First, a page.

An Internet Marketing Secret: Using Tie-Downs to Increase Sales

Written by Mike Adams


Copyright 2005 Mike Adams

If you could get your prospective customers nodding their heads in agreement with every major point in your sales copy, that would be likely to increase your sales, wouldn't it?

If you could get people saying "yes" to almost any marketing statement of your choosing - long before they even get torepparttar close - that would be valuable to you, right?

Did you find yourself agreeing withrepparttar 146652 last two questions? You've just experienced a sales technique called "tie-downs." One very old direct sales principle is to get people to say yes to multiple little questions. This gets them agreeing with you and also gets them used to saying yes. Psychologically, they will then be more likely to say yes when you ask forrepparttar 146653 sale. One sales technique for achieving that isrepparttar 146654 tie-down.

Why use a technique from direct sales in direct marketing? In a famous advertising and marketing story, Albert Lasker was a junior partner atrepparttar 146655 Lord and Thomas advertising agency in 1905 when he read a note from John E. Kennedy declaring that Kennedy knewrepparttar 146656 secret of what advertising is. Kennedy, a former Canadian mounted policeman, was new to copywriting and not yet known in advertising circles. But by an interesting quirk of fate, this wasrepparttar 146657 question Lasker had been trying to figure out. Lasker met Kennedy, and Kennedy declared thatrepparttar 146658 secret is, "Advertising is salesmanship in print." Lasker and Kennedy went on to revolutionize advertising and marketing forever with those words, and Lord and Thomas became one ofrepparttar 146659 most famous advertising agencies ofrepparttar 146660 day.

No matter how many people are visiting your website and reading your marketing material, you are still talking to only one person at a time. You are still selling one person. This sounds like a simple concept, but many advertising and marketing people still don't get this secret. That means that if you understand this, you have an advantage in Internet marketing. You understand that advertising is salesmanship in print. And you know that you just need to talk with this one person and get their agreement to purchase your product. And withrepparttar 146661 power ofrepparttar 146662 Internet, you can do this with dozens, hundreds, even thousands per day.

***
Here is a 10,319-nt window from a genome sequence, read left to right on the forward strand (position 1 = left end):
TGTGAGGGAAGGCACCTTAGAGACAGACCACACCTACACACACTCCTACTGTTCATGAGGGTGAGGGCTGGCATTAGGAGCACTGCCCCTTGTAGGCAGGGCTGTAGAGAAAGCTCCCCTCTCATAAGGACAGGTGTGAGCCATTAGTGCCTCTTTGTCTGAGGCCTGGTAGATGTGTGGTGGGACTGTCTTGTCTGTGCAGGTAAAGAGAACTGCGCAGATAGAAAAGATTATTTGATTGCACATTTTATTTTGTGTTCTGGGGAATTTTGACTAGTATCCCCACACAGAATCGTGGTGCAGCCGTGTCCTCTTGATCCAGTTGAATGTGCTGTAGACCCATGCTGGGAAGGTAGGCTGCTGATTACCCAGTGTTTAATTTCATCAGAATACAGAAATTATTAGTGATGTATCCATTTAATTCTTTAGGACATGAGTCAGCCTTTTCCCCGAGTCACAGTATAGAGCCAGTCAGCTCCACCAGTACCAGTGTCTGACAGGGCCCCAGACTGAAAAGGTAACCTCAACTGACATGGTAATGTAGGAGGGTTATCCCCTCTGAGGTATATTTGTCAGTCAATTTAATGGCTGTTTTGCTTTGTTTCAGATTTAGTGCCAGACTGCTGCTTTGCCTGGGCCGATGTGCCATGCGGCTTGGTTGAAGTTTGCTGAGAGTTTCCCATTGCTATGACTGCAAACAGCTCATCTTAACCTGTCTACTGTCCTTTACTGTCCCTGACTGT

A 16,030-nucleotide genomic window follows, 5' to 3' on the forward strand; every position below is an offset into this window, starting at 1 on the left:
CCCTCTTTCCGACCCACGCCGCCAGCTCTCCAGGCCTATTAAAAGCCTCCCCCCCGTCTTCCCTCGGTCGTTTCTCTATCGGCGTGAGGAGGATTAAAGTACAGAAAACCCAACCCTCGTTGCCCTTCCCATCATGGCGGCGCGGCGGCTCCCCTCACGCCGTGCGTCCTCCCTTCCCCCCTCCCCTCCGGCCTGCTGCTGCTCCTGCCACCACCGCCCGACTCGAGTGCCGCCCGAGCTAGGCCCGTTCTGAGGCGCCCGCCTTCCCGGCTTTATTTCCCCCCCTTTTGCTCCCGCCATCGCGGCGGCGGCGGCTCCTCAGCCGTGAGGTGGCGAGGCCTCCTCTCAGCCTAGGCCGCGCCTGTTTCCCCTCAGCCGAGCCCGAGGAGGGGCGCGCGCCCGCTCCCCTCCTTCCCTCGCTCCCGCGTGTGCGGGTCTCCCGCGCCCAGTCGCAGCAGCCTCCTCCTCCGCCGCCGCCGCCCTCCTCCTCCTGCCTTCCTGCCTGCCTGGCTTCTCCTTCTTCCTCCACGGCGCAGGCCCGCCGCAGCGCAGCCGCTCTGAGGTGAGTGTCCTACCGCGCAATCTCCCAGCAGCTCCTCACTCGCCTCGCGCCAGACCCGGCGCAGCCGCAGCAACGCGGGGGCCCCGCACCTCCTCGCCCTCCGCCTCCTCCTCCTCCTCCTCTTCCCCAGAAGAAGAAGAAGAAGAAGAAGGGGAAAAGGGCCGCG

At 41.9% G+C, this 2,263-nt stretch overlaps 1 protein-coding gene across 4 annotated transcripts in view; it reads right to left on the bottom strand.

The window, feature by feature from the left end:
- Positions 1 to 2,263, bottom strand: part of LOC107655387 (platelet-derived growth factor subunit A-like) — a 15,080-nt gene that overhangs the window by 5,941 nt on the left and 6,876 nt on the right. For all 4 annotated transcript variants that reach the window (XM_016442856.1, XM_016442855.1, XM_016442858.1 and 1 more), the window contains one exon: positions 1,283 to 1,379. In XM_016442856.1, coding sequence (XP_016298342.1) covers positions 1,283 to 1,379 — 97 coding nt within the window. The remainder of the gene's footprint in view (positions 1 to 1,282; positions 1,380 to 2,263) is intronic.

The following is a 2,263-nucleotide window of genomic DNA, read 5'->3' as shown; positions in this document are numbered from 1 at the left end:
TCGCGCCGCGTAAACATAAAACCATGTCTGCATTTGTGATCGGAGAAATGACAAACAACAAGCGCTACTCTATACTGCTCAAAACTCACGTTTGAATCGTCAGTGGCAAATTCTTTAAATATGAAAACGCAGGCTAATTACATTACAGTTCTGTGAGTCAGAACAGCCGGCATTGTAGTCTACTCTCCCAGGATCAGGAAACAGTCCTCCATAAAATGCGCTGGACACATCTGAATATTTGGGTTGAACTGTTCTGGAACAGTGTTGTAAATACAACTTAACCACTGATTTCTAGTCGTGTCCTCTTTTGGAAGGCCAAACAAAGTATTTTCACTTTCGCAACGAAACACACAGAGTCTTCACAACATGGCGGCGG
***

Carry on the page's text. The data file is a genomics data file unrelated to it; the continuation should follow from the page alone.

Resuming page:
Tie-downs are one ofrepparttar 146663 first tools to add to your new salesmanship toolbox. A tie-down is a short phrase that can be added to a statement to turn it into a question. You use a tie-down to turn a point that you want to make into a question that your prospect will agree with. It's one way of getting your prospective customer to start saying yes long before you go forrepparttar 146664 close.

A few examples of common tie-downs include:

Prompt Delivery Rules Internet Product Sales

Written by Richard A. Chapo


The Internet isrepparttar fastest growing source of mail order sales. The explosive growth inrepparttar 146588 goods and services sold online has inrepparttar 146589 past taken many online sellers by surprise: demand has outpaced supply, depleting inventories and disappointing customers. This can lead to serious problems withrepparttar 146590 FTC.

The FTC has issues directives spelling outrepparttar 146591 ground rules for making promises about shipments, notifying consumers about unexpected delays, and refunding consumers' money. Enforced byrepparttar 146592 FTC,repparttar 146593 Mail or Telephone Order Rule applies to orders placed by phone, fax orrepparttar 146594 Internet.

Complying With The Rule

By law, you must have a reasonable basis for stating that a product can be shipped within a certain time. If your advertising doesn't clearly and prominently staterepparttar 146595 shipment period, you must have a reasonable basis for believing that you can ship within 30 days.

If you can't ship withinrepparttar 146596 promised time (or within 30 days if you made no promise), you must notifyrepparttar 146597 customer ofrepparttar 146598 delay, provide a revised shipment date and explain their right to cancel and get a full and prompt refund.

For definite delays of up to 30 days, you may treatrepparttar 146599 customer's silence as agreeing torepparttar 146600 delay. But for longer or indefinite delays - and second and subsequent delays - you must getrepparttar 146601 customer's written, electronic or verbal consent torepparttar 146602 delay. Ifrepparttar 146603 customer doesn't give you approval, you must promptly refund allrepparttar 146604 moneyrepparttar 146605 customer paid without being asked byrepparttar 146606 customer.

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